26 June 2014
Last updated at 04:39
Mr Chung resigned about 10 days after the sinking of the Sewol ferry to assuage criticism of the government
South Korea’s Prime Minister Chung Hong-won, who offered to quit in April over the Sewol ferry disaster, will keep his job.
President Park Geun-hye announced she would retain Mr Chung, a decision she said was “agonising”.
Two candidates whom she handpicked have attracted controversy, prompting them to withdraw their nominations.
Her administration has come under fire for the 16 April ferry sinking that killed about 300 people.
Critics hold the government responsible for the emergency response and rescue operations, which some believe was inadequate and could have saved more lives. The ferry was carrying 476 passengers, most of them schoolchildren.
Ms Park has already carried out a Cabinet reshuffle and replaced presidential secretaries, said news agency Yonhap, as well as promised reform of the bureaucracy to stamp out corruption and inefficiency.
Ms Park had first nominated a former Supreme Court judge Ahn Dai-hee to replace Mr Chung.
But he withdrew his nomination just a week later, following criticism over the amount of money he earned in the private sector following his retirement, local media reported.
Ms Park then nominated former journalist Moon Chang-keuk. But he too attracted controversy. Some accused him of being too pro-Japan in his previous editorials and remarks.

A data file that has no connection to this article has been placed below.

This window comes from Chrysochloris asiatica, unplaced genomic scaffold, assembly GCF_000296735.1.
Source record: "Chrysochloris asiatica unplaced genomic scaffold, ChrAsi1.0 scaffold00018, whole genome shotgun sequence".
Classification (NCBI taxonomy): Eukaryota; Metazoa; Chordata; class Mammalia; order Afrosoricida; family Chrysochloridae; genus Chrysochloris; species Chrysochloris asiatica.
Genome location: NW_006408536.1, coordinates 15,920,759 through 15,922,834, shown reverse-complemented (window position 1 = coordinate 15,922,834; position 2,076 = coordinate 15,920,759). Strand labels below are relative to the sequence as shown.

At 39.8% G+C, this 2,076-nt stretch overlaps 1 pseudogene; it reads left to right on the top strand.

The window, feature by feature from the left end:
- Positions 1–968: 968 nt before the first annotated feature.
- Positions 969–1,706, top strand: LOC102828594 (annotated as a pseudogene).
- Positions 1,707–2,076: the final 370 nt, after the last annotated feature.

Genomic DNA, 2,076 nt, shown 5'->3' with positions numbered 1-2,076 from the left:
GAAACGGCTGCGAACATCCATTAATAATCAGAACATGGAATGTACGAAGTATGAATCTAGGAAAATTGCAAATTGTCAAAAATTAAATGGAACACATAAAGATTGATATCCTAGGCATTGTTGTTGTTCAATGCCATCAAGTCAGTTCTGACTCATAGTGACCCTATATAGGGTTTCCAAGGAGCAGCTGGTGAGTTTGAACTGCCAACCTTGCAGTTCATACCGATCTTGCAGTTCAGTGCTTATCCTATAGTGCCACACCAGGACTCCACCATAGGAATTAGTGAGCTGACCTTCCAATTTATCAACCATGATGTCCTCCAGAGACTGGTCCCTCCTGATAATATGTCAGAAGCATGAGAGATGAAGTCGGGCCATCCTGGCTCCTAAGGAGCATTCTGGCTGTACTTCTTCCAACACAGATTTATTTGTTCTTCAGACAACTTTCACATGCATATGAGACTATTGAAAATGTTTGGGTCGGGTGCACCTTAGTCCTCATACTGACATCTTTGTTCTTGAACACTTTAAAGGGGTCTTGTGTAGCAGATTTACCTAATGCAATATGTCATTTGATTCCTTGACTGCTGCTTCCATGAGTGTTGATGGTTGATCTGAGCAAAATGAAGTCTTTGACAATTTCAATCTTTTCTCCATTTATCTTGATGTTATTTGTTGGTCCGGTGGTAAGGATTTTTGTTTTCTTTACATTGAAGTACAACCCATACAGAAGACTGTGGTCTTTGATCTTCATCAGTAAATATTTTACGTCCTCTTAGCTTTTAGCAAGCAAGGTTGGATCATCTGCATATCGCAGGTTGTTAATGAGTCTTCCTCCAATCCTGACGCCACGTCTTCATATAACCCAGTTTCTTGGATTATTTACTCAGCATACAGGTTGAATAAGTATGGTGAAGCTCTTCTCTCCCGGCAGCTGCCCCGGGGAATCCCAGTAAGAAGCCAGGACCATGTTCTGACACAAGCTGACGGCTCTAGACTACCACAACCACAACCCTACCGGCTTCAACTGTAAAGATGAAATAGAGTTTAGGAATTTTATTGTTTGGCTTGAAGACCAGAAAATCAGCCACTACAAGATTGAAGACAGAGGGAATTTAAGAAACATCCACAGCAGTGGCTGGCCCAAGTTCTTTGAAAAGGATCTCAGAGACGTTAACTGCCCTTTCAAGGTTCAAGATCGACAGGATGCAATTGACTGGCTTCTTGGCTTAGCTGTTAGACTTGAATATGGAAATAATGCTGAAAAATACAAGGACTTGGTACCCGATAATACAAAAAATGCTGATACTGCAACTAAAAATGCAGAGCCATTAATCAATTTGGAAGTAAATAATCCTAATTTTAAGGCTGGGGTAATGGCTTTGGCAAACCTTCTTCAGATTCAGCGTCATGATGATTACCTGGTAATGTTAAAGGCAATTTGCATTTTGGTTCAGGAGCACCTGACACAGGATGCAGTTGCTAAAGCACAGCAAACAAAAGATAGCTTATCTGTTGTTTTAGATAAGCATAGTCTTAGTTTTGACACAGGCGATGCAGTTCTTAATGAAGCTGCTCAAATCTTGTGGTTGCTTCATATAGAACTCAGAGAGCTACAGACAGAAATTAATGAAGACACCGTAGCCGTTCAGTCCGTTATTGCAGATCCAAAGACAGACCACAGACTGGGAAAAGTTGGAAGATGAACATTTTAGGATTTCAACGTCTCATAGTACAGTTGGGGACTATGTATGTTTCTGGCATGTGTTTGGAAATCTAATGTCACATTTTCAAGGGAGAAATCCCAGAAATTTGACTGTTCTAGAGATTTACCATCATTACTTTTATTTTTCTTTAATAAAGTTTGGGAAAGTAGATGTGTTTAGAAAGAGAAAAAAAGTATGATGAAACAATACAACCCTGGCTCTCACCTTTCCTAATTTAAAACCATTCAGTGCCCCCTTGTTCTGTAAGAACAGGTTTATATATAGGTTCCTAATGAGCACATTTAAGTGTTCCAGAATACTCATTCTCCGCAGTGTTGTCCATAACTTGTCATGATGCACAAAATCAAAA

Mr Ahn attracted criticism over the amount of money he earned in the private sector following his retirement
Mr Moon withdrew his nomination for the position of prime minister on Tuesday
In 2005 he had written a piece arguing that Japan should not apologise for having used sex slaves – a sensitive issue in South Korea where some women were forced to become “comfort women” for Japanese soldiers in World War Two.
Japan is currently reviewing a statement it had made previously where it apologised for this practice – a move that has angered South Korea.
He also reportedly told a church in 2011 that Japan’s colonial rule of the Korean Peninsula leading to its division into South and North Korea was God’s will.
Mr Moon apologised for his remarks and the government has said his grandfather is believed to have fought against the Japanese. He withdrew his nomination on Tuesday.